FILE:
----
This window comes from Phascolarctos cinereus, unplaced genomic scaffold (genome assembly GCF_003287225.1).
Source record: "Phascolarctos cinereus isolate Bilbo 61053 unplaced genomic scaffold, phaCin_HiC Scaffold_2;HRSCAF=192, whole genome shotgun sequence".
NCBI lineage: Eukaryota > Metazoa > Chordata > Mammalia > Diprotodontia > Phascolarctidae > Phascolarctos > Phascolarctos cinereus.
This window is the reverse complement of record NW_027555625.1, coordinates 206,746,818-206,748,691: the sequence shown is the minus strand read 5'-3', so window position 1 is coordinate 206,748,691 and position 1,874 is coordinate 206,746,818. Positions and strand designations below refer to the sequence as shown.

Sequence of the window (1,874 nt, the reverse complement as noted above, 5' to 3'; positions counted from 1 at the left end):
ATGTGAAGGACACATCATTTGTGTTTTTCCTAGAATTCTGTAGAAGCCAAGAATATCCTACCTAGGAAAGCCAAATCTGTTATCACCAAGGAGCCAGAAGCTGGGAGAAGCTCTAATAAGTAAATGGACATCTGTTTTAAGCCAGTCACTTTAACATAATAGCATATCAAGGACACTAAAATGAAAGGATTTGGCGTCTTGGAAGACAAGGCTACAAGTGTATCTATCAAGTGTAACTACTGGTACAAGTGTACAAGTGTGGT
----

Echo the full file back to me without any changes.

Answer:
This window comes from Phascolarctos cinereus, unplaced genomic scaffold (genome assembly GCF_003287225.1).
Source record: "Phascolarctos cinereus isolate Bilbo 61053 unplaced genomic scaffold, phaCin_HiC Scaffold_2;HRSCAF=192, whole genome shotgun sequence".
NCBI lineage: Eukaryota > Metazoa > Chordata > Mammalia > Diprotodontia > Phascolarctidae > Phascolarctos > Phascolarctos cinereus.
This window is the reverse complement of record NW_027555625.1, coordinates 206,746,818-206,748,691: the sequence shown is the minus strand read 5'-3', so window position 1 is coordinate 206,748,691 and position 1,874 is coordinate 206,746,818. Positions and strand designations below refer to the sequence as shown.

Sequence of the window (1,874 nt, the reverse complement as noted above, 5' to 3'; positions counted from 1 at the left end):
ATGTGAAGGACACATCATTTGTGTTTTTCCTAGAATTCTGTAGAAGCCAAGAATATCCTACCTAGGAAAGCCAAATCTGTTATCACCAAGGAGCCAGAAGCTGGGAGAAGCTCTAATAAGTAAATGGACATCTGTTTTAAGCCAGTCACTTTAACATAATAGCATATCAAGGACACTAAAATGAAAGGATTTGGCGTCTTGGAAGACAAGGCTACAAGTGTATCTATCAAGTGTAACTACTGGTACAAGTGTACAAGTGTGGT